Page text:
Using IBIS instead of a proper equatorial mount has of course diminishing returns as you increase the focal length but if the Sony IBIS can help me shoot my 500mm mirror lens handheld at 1/50th of a second instead of 1/500 of a second, it would at least yield some benefit. Or to put it more generic - I think that the benefits and limitations of ibis for handheld shooting will correlate to the benefits and limitations when using it on a tripod for astrophotography.


But thanks again, I guess I will add some lines for expected limitations and reasons for bad calibration like lens distortion, too near calibration stars etc.

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Here's a video showing the motion of the IBIS in an A7R2. As you can see, the tilting motion, which would be required to track stars, is really quite minimal.  That portion of motion related to the tilting that the sensor can therefore correct is necessarily also quite minimal.  What's enough for hand-holding a large lens is really quite a bit less than what you'd need to correct for the motion of the Earth.  You can manipulate your own sensor to get an idea of just how much play there is in there, at your own risk. 

Anyhow, you might be able to track a star through a degree or two, which depending on the focal length might be a minute or so of exposure time. In other words, the benefit is quite minimal, especially when compared to digital stitching of multiple images instead.  


You've identified an easily solvable problem - correcting for star streaks in an app.  No need to overcomplicate the solution.  If Sony made an app for it, I'd probably buy it.  Also, I wish they'd let you take a still instead of just a video with the existing star streak app.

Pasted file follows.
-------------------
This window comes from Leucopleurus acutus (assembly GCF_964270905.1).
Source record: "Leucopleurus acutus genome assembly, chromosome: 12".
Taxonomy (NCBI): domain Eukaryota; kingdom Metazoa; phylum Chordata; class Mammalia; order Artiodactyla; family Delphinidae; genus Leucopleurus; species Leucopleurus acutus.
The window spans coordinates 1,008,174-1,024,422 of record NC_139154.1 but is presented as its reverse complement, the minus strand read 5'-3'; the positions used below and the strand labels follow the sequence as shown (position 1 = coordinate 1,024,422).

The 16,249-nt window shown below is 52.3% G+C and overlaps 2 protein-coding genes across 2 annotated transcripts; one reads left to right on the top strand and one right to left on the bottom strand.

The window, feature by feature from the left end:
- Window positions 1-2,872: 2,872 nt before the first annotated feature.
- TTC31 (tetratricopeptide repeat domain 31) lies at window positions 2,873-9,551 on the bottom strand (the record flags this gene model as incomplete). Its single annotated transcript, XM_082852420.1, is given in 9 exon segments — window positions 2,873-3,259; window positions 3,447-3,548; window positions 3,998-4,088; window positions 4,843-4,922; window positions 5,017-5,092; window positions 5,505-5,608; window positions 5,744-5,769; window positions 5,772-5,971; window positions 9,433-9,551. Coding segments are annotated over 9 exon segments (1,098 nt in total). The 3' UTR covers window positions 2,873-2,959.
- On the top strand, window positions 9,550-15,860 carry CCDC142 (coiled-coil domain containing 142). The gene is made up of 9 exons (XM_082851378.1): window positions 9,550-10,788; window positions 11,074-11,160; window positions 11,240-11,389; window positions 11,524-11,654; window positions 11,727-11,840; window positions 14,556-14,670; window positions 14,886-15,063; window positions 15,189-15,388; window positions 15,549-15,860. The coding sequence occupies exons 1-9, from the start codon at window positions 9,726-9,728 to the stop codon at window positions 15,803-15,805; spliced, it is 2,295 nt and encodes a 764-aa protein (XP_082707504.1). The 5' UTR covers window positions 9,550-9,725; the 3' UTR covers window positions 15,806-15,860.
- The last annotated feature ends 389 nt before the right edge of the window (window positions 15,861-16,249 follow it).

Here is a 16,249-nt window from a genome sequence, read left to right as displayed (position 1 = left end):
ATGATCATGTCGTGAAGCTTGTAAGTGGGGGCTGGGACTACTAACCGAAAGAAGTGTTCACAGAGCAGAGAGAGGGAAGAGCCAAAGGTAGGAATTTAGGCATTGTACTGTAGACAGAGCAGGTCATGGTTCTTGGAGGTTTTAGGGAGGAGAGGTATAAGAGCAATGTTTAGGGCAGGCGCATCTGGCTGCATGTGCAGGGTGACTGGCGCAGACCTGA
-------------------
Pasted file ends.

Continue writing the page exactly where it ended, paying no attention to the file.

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As you can see, the tilting motion, which would be required to track stars, is really quite minimal.  


If by tilting you mean pitch and yaw of the IBIS then this would lead to a undesired field curvature. The Pentax models only have x,y and roll and they perfectly manage track stars. Please see technical specifications ("(...)allowing the sensor to oscillate in three directions—horizontally, vertically, and rotationally. ").


This app would not be able to substitute a proper tracking mount but it would give something like 2-4 stops of light. If only working with a tripod I went up to 1200 Pictures (all in raw) in order to get some faint detail at only 135mm.


It is  a misconception that astrophotography only uses very long focal lengths. It might be true for planetary or very deep sky objects like the horse head nebula in the constellation of Orion. Andromeda is almost too big at 200mm, Bernards loop can be framed at 50-90mm, Orion holds lots of details at 200mm and during milky way season you are very well suited with 24mm or wider. All these uses cases would massively benefit from such an app. Stacking alone often has to fight against the noise floor of the sensors and is very ineffective at a certain point. Combining Sensor stabilized pictures and stacking will/would go a long way.